MPs back new equalities watchdog – but warn Cabinet Office over transparency

Written by Civil Service World on 9 May 2016 in News
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MPs warn key details on new Equality and Human Rights Commission chairman "were not forthcoming" as they weighed up conflict of interest concerns

Two parliamentary commitees have criticised the government for failing to provide "basic facts" as MPs decided whether or not to back the appointment of the new chair of the Britain's equalities watchdog.

The Equality and Human Rights Commission (EHRC) is tasked by parliament with upholding human rights and anti-discrimination laws.

Education secretary Nicky Morgan last week confirmed that David Isaac, an equity partner at law firm Pinsent Masons and a former chair of LGBT charity Stonewall, had been appointed to chair the EHRC. Ahead of that announcement, both the Women and Equalities Committee and the Joint Committee on Human Rights voiced concern that Pinsent Masons' "significant" number of government contracts could leave Isaac exposed to conflict of interest claims.


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Both committees have now issued their formal verdicts. While they back Isaac's appointment – with the Equalities Committee saying a confirmation that he is to step back from decisions on the law firm's government work goes "a considerable way towards" satisfying its concerns – they criticise the Cabinet Office for its handling of the process.

The Equalities Committee says more detail on the government's internal deliberations should have been made available to MPs, and they suggest that a rethink of the public appointments rules may be needed to ensure potential conflicts of interest are picked up at an earlier stage.

Committee chair Maria Miller welcomed the fact that a candidate with Isaac's private sector experience had stepped forward, but she warned that the process of filling top public sector jobs needed "to command the confidence of members of the public".

"MPs have been given a central role in scrutinising that decision making yet some aspects of this are opaque," she added.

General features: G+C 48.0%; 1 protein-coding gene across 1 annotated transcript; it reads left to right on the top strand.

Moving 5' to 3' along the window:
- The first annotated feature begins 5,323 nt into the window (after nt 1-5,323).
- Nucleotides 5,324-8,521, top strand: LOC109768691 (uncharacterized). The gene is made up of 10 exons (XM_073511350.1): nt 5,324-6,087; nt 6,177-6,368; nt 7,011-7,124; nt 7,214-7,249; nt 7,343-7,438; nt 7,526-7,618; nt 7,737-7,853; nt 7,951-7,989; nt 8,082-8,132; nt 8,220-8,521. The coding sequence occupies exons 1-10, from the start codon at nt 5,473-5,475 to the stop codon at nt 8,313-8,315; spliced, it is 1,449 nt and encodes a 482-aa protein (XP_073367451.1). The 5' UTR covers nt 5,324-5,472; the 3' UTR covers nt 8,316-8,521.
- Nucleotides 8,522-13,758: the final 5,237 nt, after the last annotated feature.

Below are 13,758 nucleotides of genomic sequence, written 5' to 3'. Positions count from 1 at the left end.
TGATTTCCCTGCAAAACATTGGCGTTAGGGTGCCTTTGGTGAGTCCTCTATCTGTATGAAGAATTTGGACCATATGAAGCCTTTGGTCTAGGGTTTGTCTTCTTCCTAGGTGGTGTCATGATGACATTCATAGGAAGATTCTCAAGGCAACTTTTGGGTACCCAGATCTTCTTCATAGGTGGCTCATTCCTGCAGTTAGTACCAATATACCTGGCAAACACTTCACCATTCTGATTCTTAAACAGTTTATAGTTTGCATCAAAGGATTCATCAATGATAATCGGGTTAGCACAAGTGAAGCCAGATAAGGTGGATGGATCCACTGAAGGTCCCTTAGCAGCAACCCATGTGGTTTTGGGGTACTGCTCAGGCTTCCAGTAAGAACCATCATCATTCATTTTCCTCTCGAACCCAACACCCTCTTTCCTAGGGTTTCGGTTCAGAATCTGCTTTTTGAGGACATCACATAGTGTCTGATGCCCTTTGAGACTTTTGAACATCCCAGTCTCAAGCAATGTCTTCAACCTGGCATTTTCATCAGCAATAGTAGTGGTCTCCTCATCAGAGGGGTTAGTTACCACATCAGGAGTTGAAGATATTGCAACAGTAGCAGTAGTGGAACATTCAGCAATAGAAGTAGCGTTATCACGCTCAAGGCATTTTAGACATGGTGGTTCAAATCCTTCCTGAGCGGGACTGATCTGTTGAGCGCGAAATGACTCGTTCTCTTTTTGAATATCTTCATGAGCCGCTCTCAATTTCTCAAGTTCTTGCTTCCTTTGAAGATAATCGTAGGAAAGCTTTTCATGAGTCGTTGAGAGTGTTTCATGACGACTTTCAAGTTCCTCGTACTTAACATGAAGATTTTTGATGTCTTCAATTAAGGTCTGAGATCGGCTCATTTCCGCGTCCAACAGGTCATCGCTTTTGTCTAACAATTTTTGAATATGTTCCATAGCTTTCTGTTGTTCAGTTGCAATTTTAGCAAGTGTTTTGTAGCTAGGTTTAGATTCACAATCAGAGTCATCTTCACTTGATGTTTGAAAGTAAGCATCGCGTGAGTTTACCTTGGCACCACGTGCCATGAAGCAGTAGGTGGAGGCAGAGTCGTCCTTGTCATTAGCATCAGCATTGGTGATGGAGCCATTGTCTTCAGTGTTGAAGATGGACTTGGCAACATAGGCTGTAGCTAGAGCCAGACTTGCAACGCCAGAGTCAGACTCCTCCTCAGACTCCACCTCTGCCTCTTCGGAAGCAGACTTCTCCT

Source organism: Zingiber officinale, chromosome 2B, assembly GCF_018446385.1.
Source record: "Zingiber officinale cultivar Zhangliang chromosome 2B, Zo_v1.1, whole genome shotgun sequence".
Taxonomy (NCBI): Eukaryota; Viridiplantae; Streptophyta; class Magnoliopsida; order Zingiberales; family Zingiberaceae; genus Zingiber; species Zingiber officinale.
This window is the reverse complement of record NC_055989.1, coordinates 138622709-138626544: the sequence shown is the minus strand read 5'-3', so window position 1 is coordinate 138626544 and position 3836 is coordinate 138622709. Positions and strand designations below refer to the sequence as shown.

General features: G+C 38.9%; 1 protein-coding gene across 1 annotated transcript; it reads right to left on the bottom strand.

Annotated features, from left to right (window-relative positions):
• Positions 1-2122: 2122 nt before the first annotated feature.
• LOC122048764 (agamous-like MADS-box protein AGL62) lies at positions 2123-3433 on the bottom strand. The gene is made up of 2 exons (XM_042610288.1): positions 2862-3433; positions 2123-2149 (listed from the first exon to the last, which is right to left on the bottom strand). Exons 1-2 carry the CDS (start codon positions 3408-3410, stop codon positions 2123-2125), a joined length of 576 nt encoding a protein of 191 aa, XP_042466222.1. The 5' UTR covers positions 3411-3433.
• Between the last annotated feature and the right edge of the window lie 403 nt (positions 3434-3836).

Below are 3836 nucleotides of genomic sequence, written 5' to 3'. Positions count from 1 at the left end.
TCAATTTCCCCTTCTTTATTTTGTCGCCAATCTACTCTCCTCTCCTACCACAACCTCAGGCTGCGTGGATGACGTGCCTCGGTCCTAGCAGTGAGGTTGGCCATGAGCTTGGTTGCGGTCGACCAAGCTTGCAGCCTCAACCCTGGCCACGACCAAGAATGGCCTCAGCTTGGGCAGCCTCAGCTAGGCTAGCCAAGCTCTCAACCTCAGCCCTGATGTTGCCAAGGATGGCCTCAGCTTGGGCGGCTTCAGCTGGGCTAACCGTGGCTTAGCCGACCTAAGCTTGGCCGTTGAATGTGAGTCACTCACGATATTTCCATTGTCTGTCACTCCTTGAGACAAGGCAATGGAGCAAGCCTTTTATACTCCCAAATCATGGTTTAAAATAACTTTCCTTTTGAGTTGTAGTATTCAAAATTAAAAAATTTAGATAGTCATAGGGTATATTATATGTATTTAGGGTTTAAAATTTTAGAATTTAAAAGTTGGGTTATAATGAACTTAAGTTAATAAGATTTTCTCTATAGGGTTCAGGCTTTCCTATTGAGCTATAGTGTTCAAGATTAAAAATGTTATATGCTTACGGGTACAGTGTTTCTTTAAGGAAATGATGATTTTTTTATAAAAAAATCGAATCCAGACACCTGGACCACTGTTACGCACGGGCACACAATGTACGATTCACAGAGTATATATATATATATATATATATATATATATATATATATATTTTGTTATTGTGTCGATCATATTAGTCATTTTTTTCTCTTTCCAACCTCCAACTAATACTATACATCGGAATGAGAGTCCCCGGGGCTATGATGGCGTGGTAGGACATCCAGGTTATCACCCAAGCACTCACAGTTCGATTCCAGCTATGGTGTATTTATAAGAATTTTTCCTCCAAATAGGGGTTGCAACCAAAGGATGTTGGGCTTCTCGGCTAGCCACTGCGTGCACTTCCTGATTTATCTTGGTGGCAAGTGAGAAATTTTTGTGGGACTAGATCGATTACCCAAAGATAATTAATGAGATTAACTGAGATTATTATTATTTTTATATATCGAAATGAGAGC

"In this case the appointments panel did not document any discussion as to how Mr Isaac would balance his role as a senior equity partner in an international law firm with the role of chair of the EHRC despite potential and perceived conflicts of interest and possible issues around the Nolan Principles. Records of further conversations between Mr Isaac and the Cabinet Office were also unavailable to the committee. 

"To scrutinise important appointment decisions House of Commons committees need basic facts. In this case these were not forthcoming" – Equalities Committee chair Maria Miller MP

"To scrutinise important appointment decisions House of Commons committees need basic facts. In this case these were not forthcoming. In our report, we recommend that the pre-appointment scrutiny guidelines be reviewed."

Harriet Harman, chair of the Joint Committee on Human Rights, meanwhile urged the government "to learn lessons from the failure of their appointment process to identify this potential conflict of interest".

She added: "It shouldn't be down to select committee to identify such an obvious problem at a late stage in the process. The government need to ensure in future that potential conflicts of interest affecting candidates for senior public positions are rigorously identified and addressed as a routine part of their recruitment, particularly for posts such as this where independence, including independence from government, is so crucial to the role."

While backing Isaac's appointment, the Equalities Committee also expresses some concern about the potential for conflicts of interest should the EHRC take any enforcement action against a client represented by Pinsent Masons.

"As a solicitor Mr Isaac will have a duty of loyalty to Pinsent Masons’ clients which is difficult to reconcile with the Nolan Principles which require a public official to act solely in the public interest and in an open and transparent manner," the committee says.

"While we note that EHRC Board decisions are strategic rather than operational, there nevertheless does appear to be a risk of an apparent conflict of interest. And since the proceedings of the Board are private, there is no transparency. 

They add: "The evidence to date does not explain fully how this perception would be resolved. We consider that some mechanism needs to be found for dealing with this potential problem and require that Mr Isaac reflect on this and inform us of what steps he plans to take in this regard by a month from receipt of this Report."

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